Russia’s President Vladimir Putin addresses the upper chamber of the Federal Assembly, in Moscow, September 23, 2020. Photo: Sputnik/Mikhail Klimentyev/Kremlin via Reuters.
Hot on the heels of Russia’s dramatic announcement of its Sputnik V vaccine against infections of the novel coronavirus – which this author had previously critiqued on September 21 – comes the announcement of a second vaccine.
Informally named EpiVacCorona, it was heralded in a tweet from the Russian Embassy in India along with a picture of Russia’s President Vladimir Putin announcing the development from the Vektor Centre, Novosibirsk. There was also a third vaccine, Putin said, which was “almost ready at the Chumakov Centre of the Russian Academy of Sciences”.
Novosibirsk-based #Vektor Centre has registered a second coronavirus vaccine, #EpiVacCorona. Unlike with the first Russian vaccine, Sputnik V, which is an adenovirus vector-based vaccine, the new one is a promising synthetic vaccine based on peptide.https://t.co/lkekKNUxsO pic.twitter.com/39Md8jLsP2
— Russia in India (@RusEmbIndia) October 14, 2020
What do we know about this latest vaccine candidate to come out of the Russian stable?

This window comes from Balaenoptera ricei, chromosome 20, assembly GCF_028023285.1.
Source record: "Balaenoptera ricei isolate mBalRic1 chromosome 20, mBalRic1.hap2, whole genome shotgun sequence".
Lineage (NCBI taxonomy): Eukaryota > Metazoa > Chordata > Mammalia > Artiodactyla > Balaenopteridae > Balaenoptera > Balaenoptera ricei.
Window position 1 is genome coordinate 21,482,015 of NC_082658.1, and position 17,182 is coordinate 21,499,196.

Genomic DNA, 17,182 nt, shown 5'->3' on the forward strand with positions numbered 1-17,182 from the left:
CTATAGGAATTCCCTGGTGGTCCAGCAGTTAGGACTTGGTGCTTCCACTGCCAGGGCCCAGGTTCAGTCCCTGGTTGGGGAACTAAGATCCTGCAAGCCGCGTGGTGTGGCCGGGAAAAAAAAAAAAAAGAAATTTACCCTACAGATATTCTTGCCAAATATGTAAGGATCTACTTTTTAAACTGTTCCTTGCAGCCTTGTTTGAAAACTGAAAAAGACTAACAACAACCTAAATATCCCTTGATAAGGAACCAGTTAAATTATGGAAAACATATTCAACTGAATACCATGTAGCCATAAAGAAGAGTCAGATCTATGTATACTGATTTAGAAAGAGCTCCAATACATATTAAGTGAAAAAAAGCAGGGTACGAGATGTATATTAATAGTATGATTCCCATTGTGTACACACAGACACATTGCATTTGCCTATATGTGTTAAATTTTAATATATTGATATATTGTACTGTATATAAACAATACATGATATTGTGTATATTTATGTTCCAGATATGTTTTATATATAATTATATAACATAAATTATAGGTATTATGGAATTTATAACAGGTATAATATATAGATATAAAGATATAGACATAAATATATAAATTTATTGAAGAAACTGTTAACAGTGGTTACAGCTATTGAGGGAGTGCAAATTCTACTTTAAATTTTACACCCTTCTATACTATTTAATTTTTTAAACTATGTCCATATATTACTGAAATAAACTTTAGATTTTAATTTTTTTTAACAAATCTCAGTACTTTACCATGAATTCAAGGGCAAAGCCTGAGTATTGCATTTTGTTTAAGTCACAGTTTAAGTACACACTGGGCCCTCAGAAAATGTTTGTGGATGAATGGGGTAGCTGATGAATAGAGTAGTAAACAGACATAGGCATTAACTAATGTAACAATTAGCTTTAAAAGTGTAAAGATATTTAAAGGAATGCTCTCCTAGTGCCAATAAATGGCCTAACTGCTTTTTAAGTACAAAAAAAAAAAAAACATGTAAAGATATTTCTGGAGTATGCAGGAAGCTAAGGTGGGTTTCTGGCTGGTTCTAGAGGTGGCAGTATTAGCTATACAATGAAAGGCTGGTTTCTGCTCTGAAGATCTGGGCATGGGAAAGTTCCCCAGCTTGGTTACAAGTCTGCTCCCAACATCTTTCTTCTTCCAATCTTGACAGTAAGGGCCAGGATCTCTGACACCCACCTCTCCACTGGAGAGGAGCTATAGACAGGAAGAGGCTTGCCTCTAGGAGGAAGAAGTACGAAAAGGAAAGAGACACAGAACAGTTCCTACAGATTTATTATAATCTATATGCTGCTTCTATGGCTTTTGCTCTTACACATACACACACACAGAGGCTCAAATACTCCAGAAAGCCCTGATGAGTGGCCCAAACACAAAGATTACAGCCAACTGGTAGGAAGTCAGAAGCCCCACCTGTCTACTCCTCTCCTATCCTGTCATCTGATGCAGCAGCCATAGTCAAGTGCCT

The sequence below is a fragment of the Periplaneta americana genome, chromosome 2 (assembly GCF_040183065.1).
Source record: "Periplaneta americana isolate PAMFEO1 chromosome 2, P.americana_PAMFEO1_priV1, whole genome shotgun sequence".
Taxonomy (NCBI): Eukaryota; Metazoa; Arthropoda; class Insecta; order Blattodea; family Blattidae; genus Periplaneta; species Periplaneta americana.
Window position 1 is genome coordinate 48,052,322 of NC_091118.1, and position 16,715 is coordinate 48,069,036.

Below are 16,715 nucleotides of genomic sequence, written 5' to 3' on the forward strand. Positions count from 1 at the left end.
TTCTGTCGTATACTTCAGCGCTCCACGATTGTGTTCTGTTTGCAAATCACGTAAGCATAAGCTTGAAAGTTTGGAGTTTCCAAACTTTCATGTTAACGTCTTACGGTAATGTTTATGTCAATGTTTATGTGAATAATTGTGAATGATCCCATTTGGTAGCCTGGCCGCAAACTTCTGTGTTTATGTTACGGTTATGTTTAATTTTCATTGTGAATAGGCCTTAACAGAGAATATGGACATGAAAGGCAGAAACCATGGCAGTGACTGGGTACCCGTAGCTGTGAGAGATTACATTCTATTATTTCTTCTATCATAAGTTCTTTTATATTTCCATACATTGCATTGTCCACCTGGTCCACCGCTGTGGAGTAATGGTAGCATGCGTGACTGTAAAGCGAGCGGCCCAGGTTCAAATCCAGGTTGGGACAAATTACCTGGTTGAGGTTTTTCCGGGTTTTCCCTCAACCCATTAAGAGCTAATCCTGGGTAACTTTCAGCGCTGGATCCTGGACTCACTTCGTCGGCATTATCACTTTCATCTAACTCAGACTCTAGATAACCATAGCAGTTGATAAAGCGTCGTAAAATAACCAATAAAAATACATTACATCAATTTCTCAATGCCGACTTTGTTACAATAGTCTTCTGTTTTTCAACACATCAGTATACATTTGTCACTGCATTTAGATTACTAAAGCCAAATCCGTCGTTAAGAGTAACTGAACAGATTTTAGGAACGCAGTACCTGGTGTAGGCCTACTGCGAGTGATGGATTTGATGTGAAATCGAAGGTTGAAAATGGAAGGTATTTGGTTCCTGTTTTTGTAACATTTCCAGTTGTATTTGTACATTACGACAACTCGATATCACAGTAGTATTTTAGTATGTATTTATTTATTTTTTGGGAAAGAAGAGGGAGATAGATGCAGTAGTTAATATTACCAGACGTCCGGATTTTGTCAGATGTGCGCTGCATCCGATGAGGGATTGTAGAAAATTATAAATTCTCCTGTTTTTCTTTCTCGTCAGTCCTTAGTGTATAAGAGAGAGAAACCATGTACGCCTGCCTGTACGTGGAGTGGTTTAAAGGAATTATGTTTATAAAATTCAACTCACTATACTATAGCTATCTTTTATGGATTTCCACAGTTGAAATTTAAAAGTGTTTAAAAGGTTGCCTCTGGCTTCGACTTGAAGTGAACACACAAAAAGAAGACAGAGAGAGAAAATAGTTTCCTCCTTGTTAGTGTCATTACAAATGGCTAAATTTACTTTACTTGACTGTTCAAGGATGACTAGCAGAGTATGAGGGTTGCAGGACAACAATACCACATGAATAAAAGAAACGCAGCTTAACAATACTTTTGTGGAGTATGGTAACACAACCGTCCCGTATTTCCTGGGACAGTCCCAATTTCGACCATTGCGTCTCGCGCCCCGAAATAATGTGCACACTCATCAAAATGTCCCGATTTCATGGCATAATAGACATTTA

Not much from the publicly available scientific literature. A search on PubMed – a search engine for “references and abstracts on life sciences and biomedical topics” (source) – and medRxiv – the online repository where researchers upload their preprint papers in the health sciences – revealed nothing at all about it. A search on ClinicalTrials.Gov, the US’s clinical trials database, using the search term ‘EpiVacCorona’ returned zero results. The US National Institutes of Health trials database listed 88 interventional studies to do with vaccination or immunisation against the novel coronavirus, but this particular vaccine was not listed.
There were also two Russian studies in the database. One was an actively recruiting trial of a recombinant vaccine – which is the Sputnik V vaccine. The other was a new trial designed to study the safety and immunogenicity of a vaccine named ‘Gam-Covid-Vac’, with volunteers aged over 60 years. As of 19 October – the date of this search – this trial was yet to begin recruiting participants.
The Russian embassy’s tweet provided a link to a virtual meeting on October 14 between Putin and senior members of the Russian government. This document is quite remarkable: it comes straight from the Kremlin, and is a transcript in English of a virtual meeting via videoconference of Putin with high ranking members of his government.
Deputy Prime Minister Tatyana Golikova is an economist and has been a career civil servant, and later became a member of the government. She is currently one of the country’s nine deputy prime ministers and heads the Health Care and Social Development Ministry. She provided the following details, according to the document:
* EpiVacCorona vaccine consists of “short synthetic peptide fragments of virus proteins”. It does “not induce any reactogenic responses and is noted for its high level of safety.”